In such instances, the dashboard AC vent in your car blows warm gusts of air instead of cold air. You can diagnose the faulty cooling fan by visually inspecting it and consider servicing it or replacing it with a new one. 

8. Inspecting the Pressure Switch

The pressure switch acts as a gate to allow the prescribed refrigerant pressure for an efficient cooling process. It protects the compressor from overheating and seizing due to pressure temperature build-up and lack of refrigerant circulation. 

In instances where refrigerant leakage causes low pressure, the pressure switch shuts down the compressor to protect it from overheating. Wherein, during high pressure, the switch performs the same function to cut off the compressor. This is performed to avoid the build-up of pressure to dangerous levels that may end up damaging the linings or other components. 

To diagnose a faulty pressure switch, you can use special tools to check if the low-pressure and high-pressure switches are working properly. The common method used is the bypassing strategy. The refrigerant is allowed to pass without the restriction of high-pressure and low-pressure switch to see if the AC system responds. If the cooling process resumes during the bypassing phase, it implies the pressure switches need to be changed.  


Troubleshooting Compressor Clutch: The Heart of the AC System

The compressor clutch is located near the engine and connected to the drive belt. It engages to pump refrigerant through the condenser. It’s important to maintain the compressor clutch in its optimal state to power the cooling process. It can malfunction for various reasons, leading to intermittent cooling or a point where the compressor shuts off. This leads to hot air blowing out of your AC vents. 

Common Reasons for Clutch Not Engaging 

You can locate the clutch on the side of the pulley wheel. It’s the most critical component of the AC system that engages when the AC switch in the dashboard is turned ON. Most cars come with indicator lights that signal a problem with the cooling process or the clutch. There are various conditions that impede the clutch from engaging. The scenarios are provided below.

1. Temperature Extremes

High temperature

A car sweltering under the sun for a long time can affect the functionalities of the AC system components. The compressor clutch can get hot, and to prevent overheating, the clutch may not engage until the temperature is down. 

Low Temperature

When the temperature is too low, the refrigerant loses its properties, which affects the circulation. This can also prevent the clutch from engaging.


2. Faulty magnetic clutch relay

The magnetic clutch relay calls a function from the AC switch button in the dashboard to the compression clutch. The clutch engages when the relay is complete. The cooling process of the AC system gets affected if the relay switch fails completely or partially.

 If the magnetic clutch relay fails completely, the compressor won’t receive the drive power from the engine, causing a complete stall to the AC system. If the relay switch is partially malfunctioning, it may lead to intermittent cooling wherein the cabin receives periods of hot air followed by brief bursts of cool air. If you hear a clicking sound while turning on the AC, this is because of the relay trying to engage but failing. The AC system halts under such conditions. 

Diagnosing the Magnetic Clutch Relay

Remove the magnetic clutch relay and insert the horn relay for testing. Switch on the AC system from your car’s dashboard, if the clutch engages, replace the magnetic clutch relay with a new one. Conduct a voltage test to measure the voltage at the relay’s terminal. If the voltage reading is lower than recommended, it implies faulty wiring or a problem with the control module. 

3. Faulty Electromagnetic Coil

You may hear a clunking noise before the AC in your car turns off. It possibly points towards faulty clutch engagement. There can be multiple reasons for this, but one common root cause is a faulty electromagnetic coil. Extreme temperature build-up in the engine area sometimes ends up damaging the electromagnetic property of the coil.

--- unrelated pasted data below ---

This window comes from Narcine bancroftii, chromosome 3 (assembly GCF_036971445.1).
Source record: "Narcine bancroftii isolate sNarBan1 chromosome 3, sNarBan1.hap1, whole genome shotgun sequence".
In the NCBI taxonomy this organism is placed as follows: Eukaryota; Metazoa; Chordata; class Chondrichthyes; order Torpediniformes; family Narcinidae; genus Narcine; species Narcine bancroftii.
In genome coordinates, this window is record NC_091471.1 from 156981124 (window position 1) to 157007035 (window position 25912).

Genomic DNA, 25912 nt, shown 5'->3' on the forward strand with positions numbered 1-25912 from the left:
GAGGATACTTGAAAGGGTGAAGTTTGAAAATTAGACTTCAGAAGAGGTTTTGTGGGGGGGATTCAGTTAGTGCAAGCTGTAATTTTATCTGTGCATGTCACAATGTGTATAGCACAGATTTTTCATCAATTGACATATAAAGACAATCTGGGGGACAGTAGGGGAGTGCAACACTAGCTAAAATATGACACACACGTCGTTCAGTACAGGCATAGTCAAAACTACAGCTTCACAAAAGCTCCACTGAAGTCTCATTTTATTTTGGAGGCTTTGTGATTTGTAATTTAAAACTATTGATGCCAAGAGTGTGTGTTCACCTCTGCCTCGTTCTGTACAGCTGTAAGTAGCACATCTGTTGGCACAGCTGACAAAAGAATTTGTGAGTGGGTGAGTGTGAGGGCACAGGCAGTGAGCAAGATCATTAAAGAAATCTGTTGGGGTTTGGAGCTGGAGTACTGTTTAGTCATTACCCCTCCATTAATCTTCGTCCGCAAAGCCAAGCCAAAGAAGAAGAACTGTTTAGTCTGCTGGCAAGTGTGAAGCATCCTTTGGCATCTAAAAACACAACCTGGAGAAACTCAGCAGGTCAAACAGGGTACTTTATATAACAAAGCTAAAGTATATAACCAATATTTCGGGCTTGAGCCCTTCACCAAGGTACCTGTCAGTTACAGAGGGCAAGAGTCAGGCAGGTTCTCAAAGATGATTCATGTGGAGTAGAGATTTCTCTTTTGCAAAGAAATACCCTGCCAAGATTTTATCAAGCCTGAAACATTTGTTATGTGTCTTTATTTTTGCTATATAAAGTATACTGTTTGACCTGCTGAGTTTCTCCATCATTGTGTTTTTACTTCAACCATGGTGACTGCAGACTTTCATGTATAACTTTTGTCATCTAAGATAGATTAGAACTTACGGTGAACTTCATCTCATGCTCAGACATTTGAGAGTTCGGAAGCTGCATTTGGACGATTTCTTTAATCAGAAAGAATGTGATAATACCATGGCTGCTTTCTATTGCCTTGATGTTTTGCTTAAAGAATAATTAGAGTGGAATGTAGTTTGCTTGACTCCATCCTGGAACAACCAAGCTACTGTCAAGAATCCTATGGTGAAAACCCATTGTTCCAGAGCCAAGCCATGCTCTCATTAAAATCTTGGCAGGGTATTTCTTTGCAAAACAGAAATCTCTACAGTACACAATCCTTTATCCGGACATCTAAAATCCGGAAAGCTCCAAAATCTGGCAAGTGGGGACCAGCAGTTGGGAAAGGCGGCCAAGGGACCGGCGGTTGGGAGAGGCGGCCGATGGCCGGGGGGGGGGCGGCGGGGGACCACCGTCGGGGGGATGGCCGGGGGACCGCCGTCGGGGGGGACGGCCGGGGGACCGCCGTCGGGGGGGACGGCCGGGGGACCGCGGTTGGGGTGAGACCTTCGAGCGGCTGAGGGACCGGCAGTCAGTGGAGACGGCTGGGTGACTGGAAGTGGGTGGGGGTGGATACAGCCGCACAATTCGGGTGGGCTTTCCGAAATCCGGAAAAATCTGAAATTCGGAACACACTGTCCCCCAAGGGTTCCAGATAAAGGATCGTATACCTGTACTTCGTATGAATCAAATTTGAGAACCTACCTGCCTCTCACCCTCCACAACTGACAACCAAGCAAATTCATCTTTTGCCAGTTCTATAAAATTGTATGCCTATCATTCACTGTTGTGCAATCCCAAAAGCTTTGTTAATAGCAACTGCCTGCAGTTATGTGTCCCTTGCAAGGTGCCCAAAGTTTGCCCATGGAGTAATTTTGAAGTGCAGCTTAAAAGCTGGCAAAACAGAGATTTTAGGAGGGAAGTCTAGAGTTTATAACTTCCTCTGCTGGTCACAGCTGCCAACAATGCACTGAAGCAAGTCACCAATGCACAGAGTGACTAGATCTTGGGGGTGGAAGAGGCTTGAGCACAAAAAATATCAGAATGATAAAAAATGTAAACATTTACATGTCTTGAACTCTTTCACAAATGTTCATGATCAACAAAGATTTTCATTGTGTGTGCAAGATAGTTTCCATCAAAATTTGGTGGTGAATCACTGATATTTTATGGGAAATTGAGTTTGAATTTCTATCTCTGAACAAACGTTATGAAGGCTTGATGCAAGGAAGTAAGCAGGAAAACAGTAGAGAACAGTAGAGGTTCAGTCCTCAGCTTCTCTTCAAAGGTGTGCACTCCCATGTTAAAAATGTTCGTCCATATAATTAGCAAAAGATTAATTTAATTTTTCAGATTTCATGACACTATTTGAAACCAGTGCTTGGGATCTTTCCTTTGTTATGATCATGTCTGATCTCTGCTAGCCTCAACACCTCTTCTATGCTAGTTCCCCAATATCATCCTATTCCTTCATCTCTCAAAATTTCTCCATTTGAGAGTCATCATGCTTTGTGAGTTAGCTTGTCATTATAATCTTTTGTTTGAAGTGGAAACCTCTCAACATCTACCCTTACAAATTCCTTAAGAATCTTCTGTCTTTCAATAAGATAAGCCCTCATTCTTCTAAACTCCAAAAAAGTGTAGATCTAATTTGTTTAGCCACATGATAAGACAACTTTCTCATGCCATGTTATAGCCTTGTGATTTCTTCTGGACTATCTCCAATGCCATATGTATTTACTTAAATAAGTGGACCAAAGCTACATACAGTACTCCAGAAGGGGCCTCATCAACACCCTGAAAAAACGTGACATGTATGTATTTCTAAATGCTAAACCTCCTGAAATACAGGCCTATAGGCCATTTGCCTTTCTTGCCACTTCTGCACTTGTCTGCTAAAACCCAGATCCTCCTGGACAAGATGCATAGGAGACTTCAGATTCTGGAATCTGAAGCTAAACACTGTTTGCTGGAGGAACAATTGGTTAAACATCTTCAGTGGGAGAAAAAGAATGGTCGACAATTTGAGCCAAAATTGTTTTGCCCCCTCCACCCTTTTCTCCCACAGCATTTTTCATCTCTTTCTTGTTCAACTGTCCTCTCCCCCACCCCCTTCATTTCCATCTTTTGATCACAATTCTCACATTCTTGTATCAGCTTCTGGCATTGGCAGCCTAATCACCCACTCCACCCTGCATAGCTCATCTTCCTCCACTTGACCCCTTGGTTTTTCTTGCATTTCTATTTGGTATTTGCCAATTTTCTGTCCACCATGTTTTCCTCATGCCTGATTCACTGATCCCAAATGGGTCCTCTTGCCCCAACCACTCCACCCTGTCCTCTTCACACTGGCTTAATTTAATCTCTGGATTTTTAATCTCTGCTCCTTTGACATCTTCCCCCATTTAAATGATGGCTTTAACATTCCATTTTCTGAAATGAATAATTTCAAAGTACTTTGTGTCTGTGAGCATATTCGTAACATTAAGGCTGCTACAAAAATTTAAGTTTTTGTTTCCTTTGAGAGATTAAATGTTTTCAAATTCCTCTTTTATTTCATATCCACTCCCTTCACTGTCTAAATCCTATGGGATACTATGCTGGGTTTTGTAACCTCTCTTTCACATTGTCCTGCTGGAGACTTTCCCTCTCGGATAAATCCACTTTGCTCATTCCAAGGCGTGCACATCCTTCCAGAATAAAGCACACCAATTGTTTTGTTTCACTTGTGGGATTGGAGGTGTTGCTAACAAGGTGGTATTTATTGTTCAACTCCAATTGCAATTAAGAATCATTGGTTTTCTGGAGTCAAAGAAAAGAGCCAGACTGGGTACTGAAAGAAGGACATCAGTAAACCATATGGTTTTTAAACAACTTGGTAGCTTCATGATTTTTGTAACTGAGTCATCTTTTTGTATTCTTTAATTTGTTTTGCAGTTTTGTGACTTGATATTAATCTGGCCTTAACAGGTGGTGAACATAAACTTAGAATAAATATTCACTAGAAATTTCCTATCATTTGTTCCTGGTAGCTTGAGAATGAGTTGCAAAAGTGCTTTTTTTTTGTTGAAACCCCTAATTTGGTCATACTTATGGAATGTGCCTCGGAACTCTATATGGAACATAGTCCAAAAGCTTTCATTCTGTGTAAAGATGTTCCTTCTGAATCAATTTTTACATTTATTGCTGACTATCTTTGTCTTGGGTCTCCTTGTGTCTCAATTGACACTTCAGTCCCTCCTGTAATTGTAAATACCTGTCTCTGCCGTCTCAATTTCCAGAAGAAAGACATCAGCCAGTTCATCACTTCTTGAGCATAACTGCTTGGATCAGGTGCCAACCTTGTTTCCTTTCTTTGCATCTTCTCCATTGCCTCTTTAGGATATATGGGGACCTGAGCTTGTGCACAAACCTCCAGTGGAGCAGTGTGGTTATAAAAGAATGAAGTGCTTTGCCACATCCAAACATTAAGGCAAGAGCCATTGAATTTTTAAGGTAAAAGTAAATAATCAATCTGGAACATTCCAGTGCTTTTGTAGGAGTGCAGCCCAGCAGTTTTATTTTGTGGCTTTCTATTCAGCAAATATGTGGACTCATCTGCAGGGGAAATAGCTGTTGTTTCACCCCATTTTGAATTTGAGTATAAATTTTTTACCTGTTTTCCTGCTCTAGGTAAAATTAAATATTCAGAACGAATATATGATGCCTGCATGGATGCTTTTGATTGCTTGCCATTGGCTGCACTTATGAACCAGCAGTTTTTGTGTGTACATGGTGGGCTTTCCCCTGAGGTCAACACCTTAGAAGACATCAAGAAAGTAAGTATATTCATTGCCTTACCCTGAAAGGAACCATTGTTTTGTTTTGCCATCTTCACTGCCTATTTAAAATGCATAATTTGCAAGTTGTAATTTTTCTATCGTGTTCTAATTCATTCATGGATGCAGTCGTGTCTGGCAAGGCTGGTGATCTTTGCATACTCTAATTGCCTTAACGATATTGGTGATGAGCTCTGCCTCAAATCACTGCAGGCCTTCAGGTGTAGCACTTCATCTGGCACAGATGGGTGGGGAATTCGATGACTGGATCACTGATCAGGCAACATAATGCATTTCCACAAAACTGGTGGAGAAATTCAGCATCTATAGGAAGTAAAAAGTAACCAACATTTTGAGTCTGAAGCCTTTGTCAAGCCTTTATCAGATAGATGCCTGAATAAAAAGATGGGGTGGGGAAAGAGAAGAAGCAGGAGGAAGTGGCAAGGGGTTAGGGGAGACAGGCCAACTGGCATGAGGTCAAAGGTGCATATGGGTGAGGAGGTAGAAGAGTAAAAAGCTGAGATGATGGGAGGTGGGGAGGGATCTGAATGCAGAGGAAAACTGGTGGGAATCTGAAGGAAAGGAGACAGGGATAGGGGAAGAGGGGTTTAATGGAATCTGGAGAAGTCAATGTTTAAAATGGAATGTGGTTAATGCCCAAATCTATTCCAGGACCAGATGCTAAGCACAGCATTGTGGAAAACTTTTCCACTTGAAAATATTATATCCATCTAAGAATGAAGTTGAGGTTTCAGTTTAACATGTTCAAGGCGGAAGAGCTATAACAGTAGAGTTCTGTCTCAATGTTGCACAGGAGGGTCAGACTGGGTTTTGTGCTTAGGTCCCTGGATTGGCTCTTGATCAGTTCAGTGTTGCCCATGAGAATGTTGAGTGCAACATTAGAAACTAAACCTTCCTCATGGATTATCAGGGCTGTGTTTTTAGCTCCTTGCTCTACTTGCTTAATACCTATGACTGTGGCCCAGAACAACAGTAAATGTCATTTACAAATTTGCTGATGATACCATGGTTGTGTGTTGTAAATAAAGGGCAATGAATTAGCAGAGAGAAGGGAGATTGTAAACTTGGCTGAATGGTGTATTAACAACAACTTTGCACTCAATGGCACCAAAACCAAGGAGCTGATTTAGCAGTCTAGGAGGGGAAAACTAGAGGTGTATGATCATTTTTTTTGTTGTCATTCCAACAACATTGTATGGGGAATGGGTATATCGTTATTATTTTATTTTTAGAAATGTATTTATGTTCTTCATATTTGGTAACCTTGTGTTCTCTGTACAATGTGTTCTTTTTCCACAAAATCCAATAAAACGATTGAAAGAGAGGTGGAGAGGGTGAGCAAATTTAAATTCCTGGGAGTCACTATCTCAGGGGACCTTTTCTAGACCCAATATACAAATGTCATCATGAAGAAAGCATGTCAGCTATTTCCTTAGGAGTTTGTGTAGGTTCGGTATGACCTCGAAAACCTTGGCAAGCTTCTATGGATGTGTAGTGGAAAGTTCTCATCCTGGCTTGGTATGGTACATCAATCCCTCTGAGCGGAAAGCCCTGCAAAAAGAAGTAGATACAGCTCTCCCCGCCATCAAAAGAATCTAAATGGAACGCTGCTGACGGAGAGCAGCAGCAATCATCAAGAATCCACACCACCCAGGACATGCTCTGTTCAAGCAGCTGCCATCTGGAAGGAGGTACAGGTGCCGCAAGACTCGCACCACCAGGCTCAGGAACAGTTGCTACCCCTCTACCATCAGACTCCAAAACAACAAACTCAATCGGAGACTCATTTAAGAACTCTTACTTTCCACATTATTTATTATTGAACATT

The role of the coil is to engage the clutch with the pulley when AC is turned ON. A faulty coil may not initiate the clutch engagement, following which the compressor fails to receive power. The problem can escalate further if the car is stationary, as reduced airflow and heat dissipation increase the temperature. 

You can visibly inspect the engaging sequence of the coil. Have someone turn on your car’s  AC and check if the clutch is engaging. If the coil is healthy, it should be able to attract the clutch and engage with the pulley. If there is no clunking sound or visible difference in the engagement mechanism, the coil must have become faulty. 

Another common problem with coils is when they fail to receive enough voltage. Test the voltage using a millimeter; see if the reading matches the recommended level. If the reading is zero or deviates, the problem is with the coil and electric circuit.

You can use an onboard diagnostic system to retrieve error codes related to the AC system. This can make things clear although not all cars have this function

You must replace the faulty coil and other faulty electrical components. It’s also important to investigate the reason for increased temperature build-up in the car.  Increased temperature in the engine area could also be due to faulty fans, clogged condensers or blocked vents.


4. Clutch Wear

Prolonged usage and increased wear and tear can leave the clutch in a bad state. You can inspect by checking if the clutch turns freely when disengaged. If you feel that the clutch is not easily turning and stuck, this indicates a faulty clutch that’s arresting the engaging and disengaging mechanism with the engine drive. This can also affect the AC system. Consider replacing the clutch to see if the AC system resumes its normal operation. 


5. Faulty Drive Belt

The drive belt connects the engine to the compressor. As the engine revs, the crankshaft pulley rotates the drive belt. This powers the compressor, which pumps the refrigerants through the AC system. A faulty drive belt wouldn’t power the compressor and the AC system remains disengaged. 

An optimal tensioned drive belt provides effective power transfer and maximizes the cooling process of the AC system. A worn or frictionless slipping belt impedes power transfer, leading to malfunctioning of the AC system. Visually inspect the drive to look for cracks, glazing, or excessive wear indicating the need for replacement. 

A properly working AC requires optimal operation of all components during both idle and engine running conditions. If AC systems blow cold air only while driving, it implies concern. Finding the root cause can be exhaustive, but when done under experienced and expert supervision, this issue can be resolved.